Making a change can be scary, no matter the circumstances. Sometimes, an external event—such as a layoff or a health scare—forces you to take the leap. Other times, your goals and priorities shift, and the way that you live your life no longer aligns with it. You might have tried your best to make your current circumstances work, but you know that the only way for you to do that is to make a big change.
Kerry Goyette, author of The Non-Obvious Guide to Emotional Intelligence, previously wrote in Fast Company that we don’t often think about the factors that influence our decisions. Our emotionally driven minds, our brains, external influences, and our physical and social environment are all factors that we should consider before making a big change. She writes, “If we want to make decisions in an emotionally intelligent way, we need to be aware of how these factors influence our choices.”
If you’re about to make a big change, here are some things that are worth considering before taking any drastic actions.
Examine your feelings
Even when you know that making a change is the right thing to do, you might find yourself resistant to it. As Stephanie Vozza previously wrote for Fast Company, certain types of change—such as a new job—generate excitement, so many people look forward to it. But other types of change can bring up feelings of uncertainty and a sense of apprehension around how things will turn out. Julita Haber, clinical assistant and professor of organizational behavior for Fordham University, told Vozza, “The anticipation of potentially negative outcomes is registered as a tension in our brain, causing extra neural effort, kicking off survival mode. Our brains embrace inner fears of failure or abandonment.”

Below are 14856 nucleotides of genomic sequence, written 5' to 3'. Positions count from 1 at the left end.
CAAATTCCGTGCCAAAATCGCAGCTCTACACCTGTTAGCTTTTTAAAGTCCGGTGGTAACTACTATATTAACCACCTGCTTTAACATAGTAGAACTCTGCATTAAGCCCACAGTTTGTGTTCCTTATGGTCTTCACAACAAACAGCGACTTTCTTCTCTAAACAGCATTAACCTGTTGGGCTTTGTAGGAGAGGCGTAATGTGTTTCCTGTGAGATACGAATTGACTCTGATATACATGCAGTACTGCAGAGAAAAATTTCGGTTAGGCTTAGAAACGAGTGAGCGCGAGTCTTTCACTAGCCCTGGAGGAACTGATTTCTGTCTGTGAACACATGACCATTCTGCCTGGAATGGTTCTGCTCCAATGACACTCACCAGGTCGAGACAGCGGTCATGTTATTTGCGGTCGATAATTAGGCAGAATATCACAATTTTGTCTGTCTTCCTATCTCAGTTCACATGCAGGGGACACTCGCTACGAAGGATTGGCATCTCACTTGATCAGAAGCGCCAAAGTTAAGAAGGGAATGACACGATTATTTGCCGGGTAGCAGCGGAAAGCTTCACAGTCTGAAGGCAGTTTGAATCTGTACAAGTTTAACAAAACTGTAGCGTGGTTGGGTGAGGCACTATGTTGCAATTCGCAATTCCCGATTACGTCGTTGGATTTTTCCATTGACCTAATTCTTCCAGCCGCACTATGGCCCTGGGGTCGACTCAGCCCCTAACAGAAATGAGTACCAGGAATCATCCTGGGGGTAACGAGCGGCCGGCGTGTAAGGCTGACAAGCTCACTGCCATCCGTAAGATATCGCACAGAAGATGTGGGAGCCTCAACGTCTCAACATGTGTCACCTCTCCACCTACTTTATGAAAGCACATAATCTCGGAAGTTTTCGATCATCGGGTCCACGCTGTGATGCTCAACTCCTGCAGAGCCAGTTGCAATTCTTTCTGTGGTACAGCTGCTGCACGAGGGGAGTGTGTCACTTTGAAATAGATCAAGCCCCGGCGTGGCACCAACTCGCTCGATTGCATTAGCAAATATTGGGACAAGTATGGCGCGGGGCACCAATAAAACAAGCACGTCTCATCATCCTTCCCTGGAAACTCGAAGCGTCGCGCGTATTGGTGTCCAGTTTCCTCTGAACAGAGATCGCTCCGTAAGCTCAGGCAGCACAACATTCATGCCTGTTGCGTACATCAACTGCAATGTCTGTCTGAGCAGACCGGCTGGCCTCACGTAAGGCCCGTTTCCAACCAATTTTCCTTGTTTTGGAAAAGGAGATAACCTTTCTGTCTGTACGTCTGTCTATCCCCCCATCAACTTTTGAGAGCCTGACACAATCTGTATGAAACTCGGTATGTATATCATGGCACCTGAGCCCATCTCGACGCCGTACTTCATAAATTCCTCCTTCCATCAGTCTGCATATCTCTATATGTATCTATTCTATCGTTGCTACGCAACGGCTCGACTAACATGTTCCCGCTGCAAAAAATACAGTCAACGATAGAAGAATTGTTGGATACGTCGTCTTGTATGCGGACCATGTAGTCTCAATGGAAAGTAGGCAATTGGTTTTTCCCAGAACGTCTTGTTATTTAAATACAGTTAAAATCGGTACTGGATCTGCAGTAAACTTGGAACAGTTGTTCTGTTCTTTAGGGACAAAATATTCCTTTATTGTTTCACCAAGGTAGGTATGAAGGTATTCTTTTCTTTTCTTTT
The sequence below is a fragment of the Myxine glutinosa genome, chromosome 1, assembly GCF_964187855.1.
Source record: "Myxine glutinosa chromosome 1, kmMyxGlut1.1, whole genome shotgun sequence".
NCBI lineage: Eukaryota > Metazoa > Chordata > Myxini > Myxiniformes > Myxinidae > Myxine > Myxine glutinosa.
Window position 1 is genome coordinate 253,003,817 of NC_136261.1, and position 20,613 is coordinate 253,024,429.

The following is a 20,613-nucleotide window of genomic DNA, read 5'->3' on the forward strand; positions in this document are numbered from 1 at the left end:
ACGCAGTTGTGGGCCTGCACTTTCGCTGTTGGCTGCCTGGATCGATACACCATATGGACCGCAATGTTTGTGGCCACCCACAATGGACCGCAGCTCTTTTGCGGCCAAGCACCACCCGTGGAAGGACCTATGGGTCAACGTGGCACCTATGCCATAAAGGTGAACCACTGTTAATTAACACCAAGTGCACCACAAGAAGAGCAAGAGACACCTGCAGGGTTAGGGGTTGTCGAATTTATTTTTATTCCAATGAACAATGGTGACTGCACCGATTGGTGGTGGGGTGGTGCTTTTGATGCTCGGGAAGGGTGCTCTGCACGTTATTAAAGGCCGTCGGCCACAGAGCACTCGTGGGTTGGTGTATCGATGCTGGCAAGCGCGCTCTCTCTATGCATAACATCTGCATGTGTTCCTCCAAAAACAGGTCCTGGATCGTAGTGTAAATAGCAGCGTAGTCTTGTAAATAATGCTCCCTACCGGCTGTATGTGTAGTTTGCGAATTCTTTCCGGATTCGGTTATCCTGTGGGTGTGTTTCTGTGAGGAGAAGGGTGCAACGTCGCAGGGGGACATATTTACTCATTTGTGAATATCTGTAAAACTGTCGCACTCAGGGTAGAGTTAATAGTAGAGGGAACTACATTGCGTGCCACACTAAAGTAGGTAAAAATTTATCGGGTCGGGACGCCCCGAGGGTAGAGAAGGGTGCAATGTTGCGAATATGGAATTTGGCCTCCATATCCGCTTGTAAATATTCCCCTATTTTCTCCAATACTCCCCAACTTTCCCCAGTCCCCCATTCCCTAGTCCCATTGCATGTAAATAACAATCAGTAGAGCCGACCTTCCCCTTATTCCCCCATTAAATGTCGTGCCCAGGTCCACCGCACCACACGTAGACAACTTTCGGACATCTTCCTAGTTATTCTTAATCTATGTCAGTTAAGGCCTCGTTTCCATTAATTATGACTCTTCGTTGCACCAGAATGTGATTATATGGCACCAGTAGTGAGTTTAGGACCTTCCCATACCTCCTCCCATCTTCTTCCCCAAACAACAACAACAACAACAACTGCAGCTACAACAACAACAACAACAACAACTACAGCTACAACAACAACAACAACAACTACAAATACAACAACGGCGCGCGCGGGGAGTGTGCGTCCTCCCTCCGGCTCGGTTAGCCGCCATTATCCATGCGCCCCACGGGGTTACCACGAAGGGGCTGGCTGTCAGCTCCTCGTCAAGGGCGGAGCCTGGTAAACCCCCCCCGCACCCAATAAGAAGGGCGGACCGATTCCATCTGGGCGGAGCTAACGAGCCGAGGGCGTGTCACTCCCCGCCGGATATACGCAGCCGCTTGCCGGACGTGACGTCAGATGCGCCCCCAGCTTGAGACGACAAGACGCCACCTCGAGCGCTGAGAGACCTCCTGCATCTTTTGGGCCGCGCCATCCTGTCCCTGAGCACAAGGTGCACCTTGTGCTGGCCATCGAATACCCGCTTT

When you find yourself feeling resistant, it’s important to look inward and think about what aspects of the change triggers that fear, says Amy Wallis, professor of organizational behavior at Wake Forest University School of Business. Once you can identify that, it becomes easier to reframe that fear into an opportunity. For example, you might fear that relocating to a different city where you don’t know anyone will lead to boredom and loneliness. While that is a possibility, you can also choose to view the move as an opportunity to meet new people who may have different experiences from you.
Understand why you’re making this change
Sometimes, when a desire for change emerges as a result of pent-up frustration or a deep-rooted fear, it’s important to ask yourself why you want to make this change, and whether it’s the best course of action. For starters, say that you’re going through a personal crisis, and every ounce of you wants to quit your high-stress job. Would that really be the best course of action for you, or is it better to ask your boss for a sabbatical, or even a reduced workload to free up your mental space?
When your brain is in a fight-or-flight situation, it may drive you to take a shortcut in order to feel safe. Think about instances where you relied on your gut reaction, only to realize that it was wrong moments after. Goyette previously told Stephanie Vozza, “We have to get out of the emotional-threat way of thinking and recognize that it’s an emotion. . . . To make better choices, the most emotionally intelligent people understand that being on the lookout for threats is a natural and essential part of how the brain perceives the world.”
Look after yourself
It’s all too easy to let the stress of making a change get to you, so much that you neglect to take care of your physical and mental health in the process. But as Jane Porter previously wrote for Fast Company, making big decisions often drains your energy. Yet many underestimate the mental and physical toll it can take. If you don’t take the time to pay attention to that, you might find yourself making a less-than-stellar decision.
As Hilary Scarlett, author of Neuroscience for Organizational Change, previously told Porter, “If you’ve got a big decision to make, sleep is really important for the brain. . . . It’s that ability to stop, pause, and respond, rather than just reacting very quickly to things.”